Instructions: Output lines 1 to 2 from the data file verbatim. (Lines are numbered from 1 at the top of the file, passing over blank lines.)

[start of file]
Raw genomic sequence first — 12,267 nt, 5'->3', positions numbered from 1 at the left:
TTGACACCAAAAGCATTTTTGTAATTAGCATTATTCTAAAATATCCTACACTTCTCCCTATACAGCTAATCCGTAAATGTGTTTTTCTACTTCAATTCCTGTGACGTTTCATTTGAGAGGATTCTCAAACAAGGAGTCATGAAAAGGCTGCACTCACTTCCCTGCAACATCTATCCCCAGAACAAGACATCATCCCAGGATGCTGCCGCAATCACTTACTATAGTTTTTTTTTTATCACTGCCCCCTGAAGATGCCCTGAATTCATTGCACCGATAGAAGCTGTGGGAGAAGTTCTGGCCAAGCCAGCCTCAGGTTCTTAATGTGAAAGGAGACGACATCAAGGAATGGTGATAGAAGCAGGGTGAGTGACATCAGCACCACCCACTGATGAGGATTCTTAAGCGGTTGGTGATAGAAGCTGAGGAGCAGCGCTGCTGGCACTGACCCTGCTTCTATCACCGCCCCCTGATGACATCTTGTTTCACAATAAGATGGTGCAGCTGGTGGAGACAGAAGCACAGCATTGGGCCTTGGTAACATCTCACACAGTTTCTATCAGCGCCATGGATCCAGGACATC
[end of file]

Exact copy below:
Raw genomic sequence first — 12,267 nt, 5'->3', positions numbered from 1 at the left:
TTGACACCAAAAGCATTTTTGTAATTAGCATTATTCTAAAATATCCTACACTTCTCCCTATACAGCTAATCCGTAAATGTGTTTTTCTACTTCAATTCCTGTGACGTTTCATTTGAGAGGATTCTCAAACAAGGAGTCATGAAAAGGCTGCACTCACTTCCCTGCAACATCTATCCCCAGAACAAGACATCATCCCAGGATGCTGCCGCAATCACTTACTATAGTTTTTTTTTTATCACTGCCCCCTGAAGATGCCCTGAATTCATTGCACCGATAGAAGCTGTGGGAGAAGTTCTGGCCAAGCCAGCCTCAGGTTCTTAATGTGAAAGGAGACGACATCAAGGAATGGTGATAGAAGCAGGGTGAGTGACATCAGCACCACCCACTGATGAGGATTCTTAAGCGGTTGGTGATAGAAGCTGAGGAGCAGCGCTGCTGGCACTGACCCTGCTTCTATCACCGCCCCCTGATGACATCTTGTTTCACAATAAGATGGTGCAGCTGGTGGAGACAGAAGCACAGCATTGGGCCTTGGTAACATCTCACACAGTTTCTATCAGCGCCATGGATCCAGGACATC